For advised sales, a new requirement to provide a personalised explanation of why the proposed product best meets the customer’s demands and needs will apply.


Pre-contract disclosure: although the FCA’s second consultation on IDD later this year will cover IPIDs, this area merits some attention now, not least from those involved in commercial business, as the FCA has asked for views on the provision of IPIDs or other forms of pre-contract disclosure to commercial customers. Given the broad range of product types available in the commercial market, with varying degrees of complexity and, potentially, customer groupings with different information needs, the standardised approach for retail customers may not be appropriate in the commercial context.


Passporting: the IDD brings in some potentially helpful changes to the passporting regime, including a publicly available “single information point” for accessing to each member state’s registers of intermediaries and a requirement member states publish their “general good” rules applicable to insurance and reinsurance distribution. While these aspects of the IDD are likely be implemented in the UK ahead of Brexit, their application may be short-lived as, more fundamentally, the continued availability of passporting rights for insurance intermediaries will fall away when the UK leaves the EU, unless alternative arrangements or transitional provisions are agreed.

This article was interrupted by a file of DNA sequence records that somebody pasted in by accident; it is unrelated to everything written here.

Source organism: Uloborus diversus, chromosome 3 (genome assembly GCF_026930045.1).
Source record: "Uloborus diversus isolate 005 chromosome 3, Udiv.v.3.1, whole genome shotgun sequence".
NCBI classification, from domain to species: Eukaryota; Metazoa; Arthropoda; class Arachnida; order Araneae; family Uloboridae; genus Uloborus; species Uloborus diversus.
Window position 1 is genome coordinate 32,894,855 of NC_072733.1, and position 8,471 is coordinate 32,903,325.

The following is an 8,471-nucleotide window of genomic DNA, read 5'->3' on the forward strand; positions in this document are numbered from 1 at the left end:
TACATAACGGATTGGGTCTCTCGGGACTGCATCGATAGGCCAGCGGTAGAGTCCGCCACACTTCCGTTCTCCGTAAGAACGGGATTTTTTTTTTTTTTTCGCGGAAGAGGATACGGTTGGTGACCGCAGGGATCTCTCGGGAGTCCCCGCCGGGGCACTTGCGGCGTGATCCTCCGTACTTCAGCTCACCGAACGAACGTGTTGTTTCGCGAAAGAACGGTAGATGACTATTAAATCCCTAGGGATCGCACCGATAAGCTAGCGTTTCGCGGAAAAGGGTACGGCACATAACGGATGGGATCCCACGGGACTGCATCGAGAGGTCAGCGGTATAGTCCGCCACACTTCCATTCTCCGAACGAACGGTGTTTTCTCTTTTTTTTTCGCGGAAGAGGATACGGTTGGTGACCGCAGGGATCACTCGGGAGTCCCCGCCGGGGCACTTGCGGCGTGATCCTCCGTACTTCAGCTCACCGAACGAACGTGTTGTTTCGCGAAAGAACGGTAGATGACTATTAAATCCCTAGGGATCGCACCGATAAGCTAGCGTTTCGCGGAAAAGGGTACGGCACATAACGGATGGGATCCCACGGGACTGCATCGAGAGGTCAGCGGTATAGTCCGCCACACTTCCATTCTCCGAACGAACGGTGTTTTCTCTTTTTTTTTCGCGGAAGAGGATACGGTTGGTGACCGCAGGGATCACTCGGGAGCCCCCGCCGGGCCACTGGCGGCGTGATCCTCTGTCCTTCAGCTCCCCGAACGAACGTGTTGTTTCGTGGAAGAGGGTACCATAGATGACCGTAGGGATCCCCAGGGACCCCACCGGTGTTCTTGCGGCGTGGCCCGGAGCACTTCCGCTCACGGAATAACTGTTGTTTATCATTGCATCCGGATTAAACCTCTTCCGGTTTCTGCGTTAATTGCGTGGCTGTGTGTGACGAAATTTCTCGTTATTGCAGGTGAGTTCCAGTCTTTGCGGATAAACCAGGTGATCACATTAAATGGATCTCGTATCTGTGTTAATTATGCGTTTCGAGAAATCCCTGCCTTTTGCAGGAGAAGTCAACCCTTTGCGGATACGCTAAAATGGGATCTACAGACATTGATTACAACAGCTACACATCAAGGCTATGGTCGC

Given the flight path towards a “hard” Brexit and the lack of any certainty as to the existence or shape of any transitional provisions, many UK and EU insurance intermediaries are looking at their businesses and structures and, where necessary, drawing up and implementing contingency plans. For UK intermediaries with EU business, these may include setting up or acquiring a regulated subsidiary in the EU and using that subsidiary to passport elsewhere in the EU post-Brexit and, similarly, EU intermediaries with UK business will be looking at ways to ensure business as usual post-Brexit.


With significant regulatory change on the horizon, not least with the FCA’s new rules and other changes taking effect to implement the IDD from February 23, 2018, businesses involved in insurance distribution at all levels should be reviewing their business models and structures and planning for change now, even as new rules evolve and the consequences of Brexit continue to unfold.


This article was first published by Insurance Day on 18 May, 2017 .